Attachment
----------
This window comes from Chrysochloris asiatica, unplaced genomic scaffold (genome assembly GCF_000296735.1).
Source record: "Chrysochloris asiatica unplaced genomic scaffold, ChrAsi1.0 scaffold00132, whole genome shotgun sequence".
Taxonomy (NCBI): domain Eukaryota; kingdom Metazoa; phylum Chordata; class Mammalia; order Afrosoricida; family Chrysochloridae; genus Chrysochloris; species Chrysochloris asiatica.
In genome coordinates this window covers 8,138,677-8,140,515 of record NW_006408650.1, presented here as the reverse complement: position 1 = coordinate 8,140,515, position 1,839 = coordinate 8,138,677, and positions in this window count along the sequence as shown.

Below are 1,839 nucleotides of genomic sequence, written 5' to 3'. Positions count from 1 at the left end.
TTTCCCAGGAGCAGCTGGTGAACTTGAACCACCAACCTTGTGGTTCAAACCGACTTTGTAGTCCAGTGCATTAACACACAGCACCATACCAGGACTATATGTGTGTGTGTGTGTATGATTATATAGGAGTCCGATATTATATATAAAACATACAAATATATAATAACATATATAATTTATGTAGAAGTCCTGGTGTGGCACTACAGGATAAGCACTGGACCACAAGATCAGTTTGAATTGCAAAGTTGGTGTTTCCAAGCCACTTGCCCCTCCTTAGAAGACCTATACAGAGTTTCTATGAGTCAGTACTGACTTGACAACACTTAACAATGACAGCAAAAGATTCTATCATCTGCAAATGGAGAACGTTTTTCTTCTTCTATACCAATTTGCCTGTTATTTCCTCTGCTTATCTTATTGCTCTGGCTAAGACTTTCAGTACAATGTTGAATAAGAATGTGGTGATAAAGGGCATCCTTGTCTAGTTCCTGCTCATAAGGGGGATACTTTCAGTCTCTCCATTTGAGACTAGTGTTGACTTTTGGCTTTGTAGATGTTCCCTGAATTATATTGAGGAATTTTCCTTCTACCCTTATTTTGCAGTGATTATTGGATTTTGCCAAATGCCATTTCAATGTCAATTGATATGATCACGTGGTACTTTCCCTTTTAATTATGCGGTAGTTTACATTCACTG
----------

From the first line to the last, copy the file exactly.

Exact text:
This window comes from Chrysochloris asiatica, unplaced genomic scaffold (genome assembly GCF_000296735.1).
Source record: "Chrysochloris asiatica unplaced genomic scaffold, ChrAsi1.0 scaffold00132, whole genome shotgun sequence".
Taxonomy (NCBI): domain Eukaryota; kingdom Metazoa; phylum Chordata; class Mammalia; order Afrosoricida; family Chrysochloridae; genus Chrysochloris; species Chrysochloris asiatica.
In genome coordinates this window covers 8,138,677-8,140,515 of record NW_006408650.1, presented here as the reverse complement: position 1 = coordinate 8,140,515, position 1,839 = coordinate 8,138,677, and positions in this window count along the sequence as shown.

Below are 1,839 nucleotides of genomic sequence, written 5' to 3'. Positions count from 1 at the left end.
TTTCCCAGGAGCAGCTGGTGAACTTGAACCACCAACCTTGTGGTTCAAACCGACTTTGTAGTCCAGTGCATTAACACACAGCACCATACCAGGACTATATGTGTGTGTGTGTGTATGATTATATAGGAGTCCGATATTATATATAAAACATACAAATATATAATAACATATATAATTTATGTAGAAGTCCTGGTGTGGCACTACAGGATAAGCACTGGACCACAAGATCAGTTTGAATTGCAAAGTTGGTGTTTCCAAGCCACTTGCCCCTCCTTAGAAGACCTATACAGAGTTTCTATGAGTCAGTACTGACTTGACAACACTTAACAATGACAGCAAAAGATTCTATCATCTGCAAATGGAGAACGTTTTTCTTCTTCTATACCAATTTGCCTGTTATTTCCTCTGCTTATCTTATTGCTCTGGCTAAGACTTTCAGTACAATGTTGAATAAGAATGTGGTGATAAAGGGCATCCTTGTCTAGTTCCTGCTCATAAGGGGGATACTTTCAGTCTCTCCATTTGAGACTAGTGTTGACTTTTGGCTTTGTAGATGTTCCCTGAATTATATTGAGGAATTTTCCTTCTACCCTTATTTTGCAGTGATTATTGGATTTTGCCAAATGCCATTTCAATGTCAATTGATATGATCACGTGGTACTTTCCCTTTTAATTATGCGGTAGTTTACATTCACTG